How is fear used in "To Kill a Mockingbird"?
For example, fear is used to scare the children from the Radley place; fear is used to intimidate Atticus in the scene at the jail (the "mob"; fear is used in the trial. (mayella's fear of atticus/ tom/ father)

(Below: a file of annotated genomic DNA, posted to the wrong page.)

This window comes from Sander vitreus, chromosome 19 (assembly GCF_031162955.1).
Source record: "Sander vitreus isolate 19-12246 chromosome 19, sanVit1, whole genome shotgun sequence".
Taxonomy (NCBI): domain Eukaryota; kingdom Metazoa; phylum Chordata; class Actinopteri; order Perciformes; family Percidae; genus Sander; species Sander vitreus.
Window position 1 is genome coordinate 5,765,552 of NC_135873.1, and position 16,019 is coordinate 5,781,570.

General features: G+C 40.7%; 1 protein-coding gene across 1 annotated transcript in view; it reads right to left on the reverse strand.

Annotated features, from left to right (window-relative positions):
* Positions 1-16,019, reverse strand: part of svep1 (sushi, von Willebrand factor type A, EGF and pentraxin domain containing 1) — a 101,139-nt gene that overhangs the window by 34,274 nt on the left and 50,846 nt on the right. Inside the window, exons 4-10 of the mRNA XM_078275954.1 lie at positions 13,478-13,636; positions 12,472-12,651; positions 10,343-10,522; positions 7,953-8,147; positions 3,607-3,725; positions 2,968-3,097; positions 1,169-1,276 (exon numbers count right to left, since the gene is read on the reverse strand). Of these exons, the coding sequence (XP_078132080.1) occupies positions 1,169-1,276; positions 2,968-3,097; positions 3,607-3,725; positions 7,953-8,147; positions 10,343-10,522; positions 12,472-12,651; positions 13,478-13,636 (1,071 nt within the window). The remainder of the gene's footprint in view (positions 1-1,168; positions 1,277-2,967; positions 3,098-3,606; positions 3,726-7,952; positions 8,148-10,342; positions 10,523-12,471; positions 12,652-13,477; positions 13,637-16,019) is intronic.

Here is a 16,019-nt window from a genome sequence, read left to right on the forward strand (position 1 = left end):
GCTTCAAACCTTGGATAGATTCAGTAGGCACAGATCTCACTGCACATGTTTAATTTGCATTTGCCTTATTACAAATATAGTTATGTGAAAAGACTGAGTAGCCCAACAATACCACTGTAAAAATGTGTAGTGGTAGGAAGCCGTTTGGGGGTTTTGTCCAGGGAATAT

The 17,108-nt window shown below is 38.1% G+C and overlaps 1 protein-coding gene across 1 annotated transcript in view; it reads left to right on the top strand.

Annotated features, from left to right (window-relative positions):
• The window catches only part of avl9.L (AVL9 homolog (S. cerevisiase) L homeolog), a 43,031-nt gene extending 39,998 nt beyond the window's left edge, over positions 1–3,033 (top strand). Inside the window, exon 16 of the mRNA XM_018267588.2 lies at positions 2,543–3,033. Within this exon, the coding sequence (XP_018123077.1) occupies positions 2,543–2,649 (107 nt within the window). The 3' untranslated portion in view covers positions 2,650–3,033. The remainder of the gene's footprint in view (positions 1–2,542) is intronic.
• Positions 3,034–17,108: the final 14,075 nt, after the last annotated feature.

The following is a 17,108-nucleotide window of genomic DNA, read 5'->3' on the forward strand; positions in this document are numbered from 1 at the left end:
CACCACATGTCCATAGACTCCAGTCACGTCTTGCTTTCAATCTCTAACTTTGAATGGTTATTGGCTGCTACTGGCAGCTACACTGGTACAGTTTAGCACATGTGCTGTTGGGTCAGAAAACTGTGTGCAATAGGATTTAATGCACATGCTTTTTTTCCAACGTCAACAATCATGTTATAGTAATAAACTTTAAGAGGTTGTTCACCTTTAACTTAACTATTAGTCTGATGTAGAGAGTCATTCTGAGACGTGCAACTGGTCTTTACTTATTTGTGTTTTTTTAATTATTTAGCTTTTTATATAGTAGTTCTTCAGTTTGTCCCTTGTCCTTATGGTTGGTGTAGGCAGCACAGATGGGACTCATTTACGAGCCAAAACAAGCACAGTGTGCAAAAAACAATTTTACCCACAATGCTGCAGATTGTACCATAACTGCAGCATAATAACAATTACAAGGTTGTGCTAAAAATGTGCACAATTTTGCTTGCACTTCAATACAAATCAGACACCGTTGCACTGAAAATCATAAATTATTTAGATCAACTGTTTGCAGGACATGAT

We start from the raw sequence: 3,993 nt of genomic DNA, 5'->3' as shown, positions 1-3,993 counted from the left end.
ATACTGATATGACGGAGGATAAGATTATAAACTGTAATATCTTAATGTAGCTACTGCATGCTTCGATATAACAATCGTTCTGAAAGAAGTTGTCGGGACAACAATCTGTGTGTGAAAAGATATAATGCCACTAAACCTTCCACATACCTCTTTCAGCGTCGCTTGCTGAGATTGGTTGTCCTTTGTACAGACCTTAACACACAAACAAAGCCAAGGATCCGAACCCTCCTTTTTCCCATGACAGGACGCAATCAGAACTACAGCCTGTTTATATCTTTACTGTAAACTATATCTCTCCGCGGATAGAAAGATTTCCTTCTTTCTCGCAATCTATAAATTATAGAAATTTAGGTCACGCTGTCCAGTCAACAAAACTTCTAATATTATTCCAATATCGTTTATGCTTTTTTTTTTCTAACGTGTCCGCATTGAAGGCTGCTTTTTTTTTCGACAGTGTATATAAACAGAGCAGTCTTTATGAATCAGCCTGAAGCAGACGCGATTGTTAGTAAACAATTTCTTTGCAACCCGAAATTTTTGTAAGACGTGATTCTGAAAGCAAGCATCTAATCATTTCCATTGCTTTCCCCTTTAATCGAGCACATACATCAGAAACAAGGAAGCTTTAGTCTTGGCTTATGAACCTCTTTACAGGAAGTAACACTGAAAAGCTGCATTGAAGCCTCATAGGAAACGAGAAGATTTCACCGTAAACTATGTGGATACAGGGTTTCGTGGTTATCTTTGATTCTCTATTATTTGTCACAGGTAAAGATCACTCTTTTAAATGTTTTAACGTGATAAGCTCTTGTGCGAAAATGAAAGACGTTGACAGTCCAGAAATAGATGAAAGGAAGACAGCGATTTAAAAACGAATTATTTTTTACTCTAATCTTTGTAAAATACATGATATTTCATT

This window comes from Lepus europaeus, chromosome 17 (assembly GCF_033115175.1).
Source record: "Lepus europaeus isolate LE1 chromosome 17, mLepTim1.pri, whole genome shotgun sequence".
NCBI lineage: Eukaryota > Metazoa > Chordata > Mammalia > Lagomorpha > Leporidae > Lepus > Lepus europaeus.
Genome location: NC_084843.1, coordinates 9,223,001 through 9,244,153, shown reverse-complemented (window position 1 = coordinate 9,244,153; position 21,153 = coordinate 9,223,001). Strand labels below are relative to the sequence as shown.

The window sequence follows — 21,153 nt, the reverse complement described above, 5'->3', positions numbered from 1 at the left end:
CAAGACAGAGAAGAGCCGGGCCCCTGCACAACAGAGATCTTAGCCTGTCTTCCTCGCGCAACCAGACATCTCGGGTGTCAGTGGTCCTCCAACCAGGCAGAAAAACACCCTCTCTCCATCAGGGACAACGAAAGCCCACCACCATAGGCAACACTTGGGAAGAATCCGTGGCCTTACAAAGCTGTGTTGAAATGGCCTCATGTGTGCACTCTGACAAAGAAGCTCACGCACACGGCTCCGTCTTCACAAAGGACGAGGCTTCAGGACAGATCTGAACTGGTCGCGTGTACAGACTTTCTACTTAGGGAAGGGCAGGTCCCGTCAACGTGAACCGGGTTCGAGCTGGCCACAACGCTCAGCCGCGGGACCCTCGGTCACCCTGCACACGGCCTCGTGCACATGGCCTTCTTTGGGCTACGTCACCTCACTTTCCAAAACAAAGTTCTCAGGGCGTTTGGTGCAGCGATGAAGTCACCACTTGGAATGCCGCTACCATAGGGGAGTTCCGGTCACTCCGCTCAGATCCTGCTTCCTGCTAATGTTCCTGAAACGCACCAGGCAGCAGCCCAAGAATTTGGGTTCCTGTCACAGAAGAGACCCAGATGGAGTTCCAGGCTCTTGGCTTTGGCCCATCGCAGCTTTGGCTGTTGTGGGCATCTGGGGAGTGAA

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Fear is used to show narrow-mindedness and ignorance. The children are only afraid of the Radley house when they are ignorant of the true nature of Arthur Radley; as long as he's "Boo", he's a feared entity. When Scout, through her simple recognition of Walter Cunningham, Sr., breaks a mob down to individula people. They were no longer a group with the power to intimidate; they were individuals whose connection was their ignorance. The ignorance shown by the Ewells in their hatred of blacks is actually a fear - the Ewells fear what they do not know. The same is true for many of the people in the town and countryside around Maycomb: they fear what they don't understand and they don't understand a race other than their own. In chapter 24, when the women at Aunt Alexandra's tea discuss their "coloreds" and how they now fear them, it is ignorance speaking. Mayella is afraid of Atticus because she is not accustomed to anyone treating her with respect. Harper Lee wants the reader to see that once ignorance is removed, so is fear.
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